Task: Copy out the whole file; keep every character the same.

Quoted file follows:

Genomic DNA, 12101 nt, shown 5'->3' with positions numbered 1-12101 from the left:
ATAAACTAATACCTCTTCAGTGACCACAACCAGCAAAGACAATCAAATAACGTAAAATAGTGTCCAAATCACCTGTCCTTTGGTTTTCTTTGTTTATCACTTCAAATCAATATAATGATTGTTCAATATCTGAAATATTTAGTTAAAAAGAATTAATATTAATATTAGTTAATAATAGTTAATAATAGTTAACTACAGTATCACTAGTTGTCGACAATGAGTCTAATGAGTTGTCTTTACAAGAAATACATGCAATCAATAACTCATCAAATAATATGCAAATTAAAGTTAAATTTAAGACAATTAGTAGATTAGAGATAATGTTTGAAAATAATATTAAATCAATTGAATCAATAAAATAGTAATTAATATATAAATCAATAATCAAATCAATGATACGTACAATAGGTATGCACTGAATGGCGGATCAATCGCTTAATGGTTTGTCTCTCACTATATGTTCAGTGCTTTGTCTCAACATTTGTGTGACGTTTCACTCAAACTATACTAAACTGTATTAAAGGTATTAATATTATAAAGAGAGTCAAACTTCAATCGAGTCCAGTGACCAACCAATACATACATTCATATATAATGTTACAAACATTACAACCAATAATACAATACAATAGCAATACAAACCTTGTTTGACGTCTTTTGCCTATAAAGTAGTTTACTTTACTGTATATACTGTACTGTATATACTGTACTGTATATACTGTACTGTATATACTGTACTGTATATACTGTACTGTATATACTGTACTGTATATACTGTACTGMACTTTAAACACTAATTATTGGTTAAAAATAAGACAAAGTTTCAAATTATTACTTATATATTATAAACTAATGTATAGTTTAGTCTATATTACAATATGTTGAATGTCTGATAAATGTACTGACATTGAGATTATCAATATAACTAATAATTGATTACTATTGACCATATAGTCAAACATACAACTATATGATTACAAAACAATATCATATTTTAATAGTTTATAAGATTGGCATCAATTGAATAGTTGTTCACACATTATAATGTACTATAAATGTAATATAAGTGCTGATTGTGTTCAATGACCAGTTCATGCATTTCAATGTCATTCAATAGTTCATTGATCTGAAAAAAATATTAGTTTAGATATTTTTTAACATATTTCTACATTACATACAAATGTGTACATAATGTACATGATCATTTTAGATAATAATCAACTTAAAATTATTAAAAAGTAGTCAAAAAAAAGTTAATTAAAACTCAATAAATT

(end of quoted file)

Genomic DNA, 12101 nt, shown 5'->3' with positions numbered 1-12101 from the left:
ATAAACTAATACCTCTTCAGTGACCACAACCAGCAAAGACAATCAAATAACGTAAAATAGTGTCCAAATCACCTGTCCTTTGGTTTTCTTTGTTTATCACTTCAAATCAATATAATGATTGTTCAATATCTGAAATATTTAGTTAAAAAGAATTAATATTAATATTAGTTAATAATAGTTAATAATAGTTAACTACAGTATCACTAGTTGTCGACAATGAGTCTAATGAGTTGTCTTTACAAGAAATACATGCAATCAATAACTCATCAAATAATATGCAAATTAAAGTTAAATTTAAGACAATTAGTAGATTAGAGATAATGTTTGAAAATAATATTAAATCAATTGAATCAATAAAATAGTAATTAATATATAAATCAATAATCAAATCAATGATACGTACAATAGGTATGCACTGAATGGCGGATCAATCGCTTAATGGTTTGTCTCTCACTATATGTTCAGTGCTTTGTCTCAACATTTGTGTGACGTTTCACTCAAACTATACTAAACTGTATTAAAGGTATTAATATTATAAAGAGAGTCAAACTTCAATCGAGTCCAGTGACCAACCAATACATACATTCATATATAATGTTACAAACATTACAACCAATAATACAATACAATAGCAATACAAACCTTGTTTGACGTCTTTTGCCTATAAAGTAGTTTACTTTACTGTATATACTGTACTGTATATACTGTACTGTATATACTGTACTGTATATACTGTACTGTATATACTGTACTGTATATACTGTACTGTATATACTGTACTGMACTTTAAACACTAATTATTGGTTAAAAATAAGACAAAGTTTCAAATTATTACTTATATATTATAAACTAATGTATAGTTTAGTCTATATTACAATATGTTGAATGTCTGATAAATGTACTGACATTGAGATTATCAATATAACTAATAATTGATTACTATTGACCATATAGTCAAACATACAACTATATGATTACAAAACAATATCATATTTTAATAGTTTATAAGATTGGCATCAATTGAATAGTTGTTCACACATTATAATGTACTATAAATGTAATATAAGTGCTGATTGTGTTCAATGACCAGTTCATGCATTTCAATGTCATTCAATAGTTCATTGATCTGAAAAAAATATTAGTTTAGATATTTTTTAACATATTTCTACATTACATACAAATGTGTACATAATGTACATGATCATTTTAGATAATAATCAACTTAAAATTATTAAAAAGTAGTCAAAAAAAAGTTAATTAAAACTCAATAAATT